Death and the Penguin – Accidents Happen

Death and the Penguin band

Named after a satirical Ukrainian novel by Andrey Kurkov, Londoners Death and the Penguin have been quietly creating a buzz since emerging in 2013. Having played a few shows with Spectral Nights favourites Spring Offensive, we were excited to hear the results of their debut EP ‘Accidents Happen’, released via Best Before Records in May.

Wonderfully reminiscent of My Vitriol, ‘Snuffed Out’ starts proceedings with a bang, angular and shoegazing guitars very much at the forefront. ‘Can’t you see there’s a party in the water, can’t you see that there’s a party in the lake?’ is sneered with a fervour that is hard to shake. The slower post-rock introduction of ‘Space 1988’ showcases a more retrospective side to the band and is akin to The Twilight Sad covering The Appleseed Cast. A ferocious attack on people who are not entirely truthful, the lines of ‘Who watches the watchmen?’ and the repeated spoken shouts of the song’s title may be slightly disconcerting but they’re also strikingly expressive.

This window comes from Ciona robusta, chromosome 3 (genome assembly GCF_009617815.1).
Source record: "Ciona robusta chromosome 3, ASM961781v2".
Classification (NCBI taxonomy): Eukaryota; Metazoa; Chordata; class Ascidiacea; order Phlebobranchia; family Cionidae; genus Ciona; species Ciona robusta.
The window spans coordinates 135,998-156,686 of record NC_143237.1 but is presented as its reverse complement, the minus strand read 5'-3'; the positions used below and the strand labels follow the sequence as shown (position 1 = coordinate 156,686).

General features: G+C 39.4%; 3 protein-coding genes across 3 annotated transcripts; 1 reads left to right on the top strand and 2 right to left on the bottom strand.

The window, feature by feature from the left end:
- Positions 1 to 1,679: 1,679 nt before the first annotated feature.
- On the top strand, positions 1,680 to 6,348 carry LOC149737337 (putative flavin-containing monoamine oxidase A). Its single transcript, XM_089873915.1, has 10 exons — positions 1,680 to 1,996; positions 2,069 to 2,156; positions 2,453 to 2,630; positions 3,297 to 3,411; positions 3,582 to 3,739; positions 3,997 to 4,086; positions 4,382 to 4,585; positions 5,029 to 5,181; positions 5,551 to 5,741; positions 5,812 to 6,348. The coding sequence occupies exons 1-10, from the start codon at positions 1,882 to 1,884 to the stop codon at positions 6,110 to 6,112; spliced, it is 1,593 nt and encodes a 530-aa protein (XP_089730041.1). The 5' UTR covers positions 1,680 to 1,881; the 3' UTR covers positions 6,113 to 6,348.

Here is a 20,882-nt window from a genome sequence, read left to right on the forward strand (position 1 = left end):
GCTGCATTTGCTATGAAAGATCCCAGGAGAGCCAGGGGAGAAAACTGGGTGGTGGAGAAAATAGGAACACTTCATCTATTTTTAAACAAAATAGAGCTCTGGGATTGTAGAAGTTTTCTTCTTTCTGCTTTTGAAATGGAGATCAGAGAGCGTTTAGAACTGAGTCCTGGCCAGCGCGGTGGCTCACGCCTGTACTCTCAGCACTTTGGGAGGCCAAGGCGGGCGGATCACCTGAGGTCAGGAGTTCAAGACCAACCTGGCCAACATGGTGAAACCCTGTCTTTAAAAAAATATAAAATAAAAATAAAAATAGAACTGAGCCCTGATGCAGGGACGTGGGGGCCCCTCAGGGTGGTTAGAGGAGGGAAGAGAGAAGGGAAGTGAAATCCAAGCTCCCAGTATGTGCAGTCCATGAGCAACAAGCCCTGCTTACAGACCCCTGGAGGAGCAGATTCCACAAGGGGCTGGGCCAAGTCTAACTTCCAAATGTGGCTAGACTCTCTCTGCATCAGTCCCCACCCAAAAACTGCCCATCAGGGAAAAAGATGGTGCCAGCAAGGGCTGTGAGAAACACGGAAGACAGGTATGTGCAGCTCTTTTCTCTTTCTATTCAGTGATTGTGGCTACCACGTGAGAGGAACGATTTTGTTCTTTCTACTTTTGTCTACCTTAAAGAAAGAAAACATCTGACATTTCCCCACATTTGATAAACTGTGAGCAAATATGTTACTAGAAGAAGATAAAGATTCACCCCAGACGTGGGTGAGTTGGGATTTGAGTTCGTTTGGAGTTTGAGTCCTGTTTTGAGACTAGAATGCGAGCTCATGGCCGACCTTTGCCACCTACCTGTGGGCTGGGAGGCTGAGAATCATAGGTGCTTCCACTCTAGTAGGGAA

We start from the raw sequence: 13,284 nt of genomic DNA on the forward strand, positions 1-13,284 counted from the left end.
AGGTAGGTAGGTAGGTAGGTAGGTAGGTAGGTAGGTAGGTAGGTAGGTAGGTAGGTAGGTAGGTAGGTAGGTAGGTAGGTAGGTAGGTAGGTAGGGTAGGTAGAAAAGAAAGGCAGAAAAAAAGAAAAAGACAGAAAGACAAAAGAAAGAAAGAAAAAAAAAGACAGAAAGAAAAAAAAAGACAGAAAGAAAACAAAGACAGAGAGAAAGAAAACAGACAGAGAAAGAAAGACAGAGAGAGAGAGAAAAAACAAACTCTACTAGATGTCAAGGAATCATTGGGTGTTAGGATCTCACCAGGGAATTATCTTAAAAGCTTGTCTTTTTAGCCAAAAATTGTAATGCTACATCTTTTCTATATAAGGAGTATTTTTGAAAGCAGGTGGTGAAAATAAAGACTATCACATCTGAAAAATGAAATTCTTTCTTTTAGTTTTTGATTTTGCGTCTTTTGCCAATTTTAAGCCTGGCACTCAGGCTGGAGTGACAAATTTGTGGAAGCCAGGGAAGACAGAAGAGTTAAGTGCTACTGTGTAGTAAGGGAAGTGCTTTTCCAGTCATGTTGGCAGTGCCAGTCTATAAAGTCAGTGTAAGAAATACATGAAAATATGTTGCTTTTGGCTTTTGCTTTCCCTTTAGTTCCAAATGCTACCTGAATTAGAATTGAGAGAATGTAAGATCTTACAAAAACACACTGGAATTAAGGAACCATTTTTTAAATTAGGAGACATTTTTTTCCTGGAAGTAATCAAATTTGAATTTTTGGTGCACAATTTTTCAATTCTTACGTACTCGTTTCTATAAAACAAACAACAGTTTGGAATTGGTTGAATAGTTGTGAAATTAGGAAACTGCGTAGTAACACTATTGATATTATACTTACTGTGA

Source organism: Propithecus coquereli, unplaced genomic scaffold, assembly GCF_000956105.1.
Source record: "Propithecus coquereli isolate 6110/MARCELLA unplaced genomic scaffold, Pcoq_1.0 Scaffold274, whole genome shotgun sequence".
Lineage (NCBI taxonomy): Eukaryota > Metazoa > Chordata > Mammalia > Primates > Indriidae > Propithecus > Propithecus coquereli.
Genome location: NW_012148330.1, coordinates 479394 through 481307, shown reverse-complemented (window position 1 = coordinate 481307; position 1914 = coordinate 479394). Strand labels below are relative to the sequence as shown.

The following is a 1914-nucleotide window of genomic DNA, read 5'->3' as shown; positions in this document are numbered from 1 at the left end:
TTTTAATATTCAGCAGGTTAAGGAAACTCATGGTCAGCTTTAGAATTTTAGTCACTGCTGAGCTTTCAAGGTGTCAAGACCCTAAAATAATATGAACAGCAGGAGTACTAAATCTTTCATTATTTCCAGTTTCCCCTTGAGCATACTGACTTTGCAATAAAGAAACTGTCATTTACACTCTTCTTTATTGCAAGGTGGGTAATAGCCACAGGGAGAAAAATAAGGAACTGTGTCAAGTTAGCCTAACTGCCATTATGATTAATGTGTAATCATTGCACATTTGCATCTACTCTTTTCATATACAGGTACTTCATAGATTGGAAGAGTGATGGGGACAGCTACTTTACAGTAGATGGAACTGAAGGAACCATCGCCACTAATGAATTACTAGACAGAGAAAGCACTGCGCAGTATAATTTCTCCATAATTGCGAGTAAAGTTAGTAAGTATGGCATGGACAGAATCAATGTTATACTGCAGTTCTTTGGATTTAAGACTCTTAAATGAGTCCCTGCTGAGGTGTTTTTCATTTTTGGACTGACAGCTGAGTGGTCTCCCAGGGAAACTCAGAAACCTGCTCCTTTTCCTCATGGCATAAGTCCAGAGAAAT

The math-rock aggression present on ‘Strange Times’ shows yet another side to this polymath of a band. There’s a lot of accessibility in the riffs and hooks, but an unsettling darkness in the lyrics: ‘Born into strange times, lost in a crazed mind’. ‘Bitumen’ opens with a slice of New Pornographers-style intrigue as drums and chants combine to dramatic effect. As it moves along, it heads into a Foalsy direction, although there’s also a sense of Evertything Everything’s penchant for the askew in the way the song builds up and then twists its way into a glorious mess of empowered vocals, frenetic riffs and splendidly skewed soundscapes.

The closing song ‘The Words that Maketh Murder’ not only has a titillating and wickedly narcissitic title, but also heart-on-sleeve anthemics that relentlessly pursue – and capture – the dramatic climax the EP so deserves. As the title is spat out over and over again, you can’t help but admire Death and the Penguin’s relentless and rhythmic rock sound.

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